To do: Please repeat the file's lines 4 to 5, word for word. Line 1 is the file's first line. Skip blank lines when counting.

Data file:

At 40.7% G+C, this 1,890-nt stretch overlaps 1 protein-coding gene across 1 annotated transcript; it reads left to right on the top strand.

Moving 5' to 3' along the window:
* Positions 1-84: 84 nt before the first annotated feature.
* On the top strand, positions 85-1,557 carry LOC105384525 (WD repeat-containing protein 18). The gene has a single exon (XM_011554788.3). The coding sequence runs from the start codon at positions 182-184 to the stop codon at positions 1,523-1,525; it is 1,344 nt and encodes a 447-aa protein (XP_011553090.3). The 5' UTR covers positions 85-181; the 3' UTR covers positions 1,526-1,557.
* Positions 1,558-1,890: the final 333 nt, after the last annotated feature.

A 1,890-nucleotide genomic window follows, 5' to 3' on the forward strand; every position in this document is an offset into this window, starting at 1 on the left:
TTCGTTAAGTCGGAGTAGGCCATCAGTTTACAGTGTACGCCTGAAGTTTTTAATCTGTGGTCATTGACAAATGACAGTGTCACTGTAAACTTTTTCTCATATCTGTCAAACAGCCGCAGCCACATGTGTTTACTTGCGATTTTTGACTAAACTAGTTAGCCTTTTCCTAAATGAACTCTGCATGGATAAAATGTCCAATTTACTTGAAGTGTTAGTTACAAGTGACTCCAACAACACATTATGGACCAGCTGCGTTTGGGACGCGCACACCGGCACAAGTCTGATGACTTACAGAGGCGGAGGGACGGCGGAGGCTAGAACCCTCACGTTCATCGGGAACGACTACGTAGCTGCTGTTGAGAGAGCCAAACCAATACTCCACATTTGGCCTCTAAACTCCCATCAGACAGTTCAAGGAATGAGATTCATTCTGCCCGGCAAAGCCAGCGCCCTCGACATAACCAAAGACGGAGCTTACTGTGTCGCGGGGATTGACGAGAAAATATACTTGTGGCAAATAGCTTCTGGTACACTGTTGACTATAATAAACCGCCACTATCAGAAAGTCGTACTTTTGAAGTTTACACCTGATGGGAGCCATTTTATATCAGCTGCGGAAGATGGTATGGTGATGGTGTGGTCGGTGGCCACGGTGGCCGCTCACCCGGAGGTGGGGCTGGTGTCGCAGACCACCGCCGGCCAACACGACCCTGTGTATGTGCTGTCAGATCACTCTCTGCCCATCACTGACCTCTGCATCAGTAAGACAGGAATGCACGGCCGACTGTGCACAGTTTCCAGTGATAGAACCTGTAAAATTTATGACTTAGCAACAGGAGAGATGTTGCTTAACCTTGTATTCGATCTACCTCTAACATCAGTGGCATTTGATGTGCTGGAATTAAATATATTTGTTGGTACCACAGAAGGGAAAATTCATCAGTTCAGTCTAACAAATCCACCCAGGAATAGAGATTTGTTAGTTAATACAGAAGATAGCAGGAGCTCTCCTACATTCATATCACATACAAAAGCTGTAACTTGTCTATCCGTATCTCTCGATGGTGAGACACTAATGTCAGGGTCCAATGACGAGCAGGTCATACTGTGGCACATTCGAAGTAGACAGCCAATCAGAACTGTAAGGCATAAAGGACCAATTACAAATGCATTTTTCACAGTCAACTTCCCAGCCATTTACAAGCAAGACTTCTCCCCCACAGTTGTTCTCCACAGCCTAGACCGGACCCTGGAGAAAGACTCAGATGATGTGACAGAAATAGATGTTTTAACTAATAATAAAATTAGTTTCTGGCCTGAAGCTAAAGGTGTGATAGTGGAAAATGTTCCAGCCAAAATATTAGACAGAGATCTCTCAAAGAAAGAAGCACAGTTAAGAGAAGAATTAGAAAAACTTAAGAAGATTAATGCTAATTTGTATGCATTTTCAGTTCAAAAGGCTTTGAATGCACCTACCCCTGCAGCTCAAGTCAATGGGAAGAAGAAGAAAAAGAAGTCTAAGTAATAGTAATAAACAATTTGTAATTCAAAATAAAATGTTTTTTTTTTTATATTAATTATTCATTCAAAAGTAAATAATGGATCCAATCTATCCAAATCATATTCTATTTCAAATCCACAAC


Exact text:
* On the top strand, positions 85-1,557 carry LOC105384525 (WD repeat-containing protein 18). The gene has a single exon (XM_011554788.3). The coding sequence runs from the start codon at positions 182-184 to the stop codon at positions 1,523-1,525; it is 1,344 nt and encodes a 447-aa protein (XP_011553090.3). The 5' UTR covers positions 85-181; the 3' UTR covers positions 1,526-1,557.
* Positions 1,558-1,890: the final 333 nt, after the last annotated feature.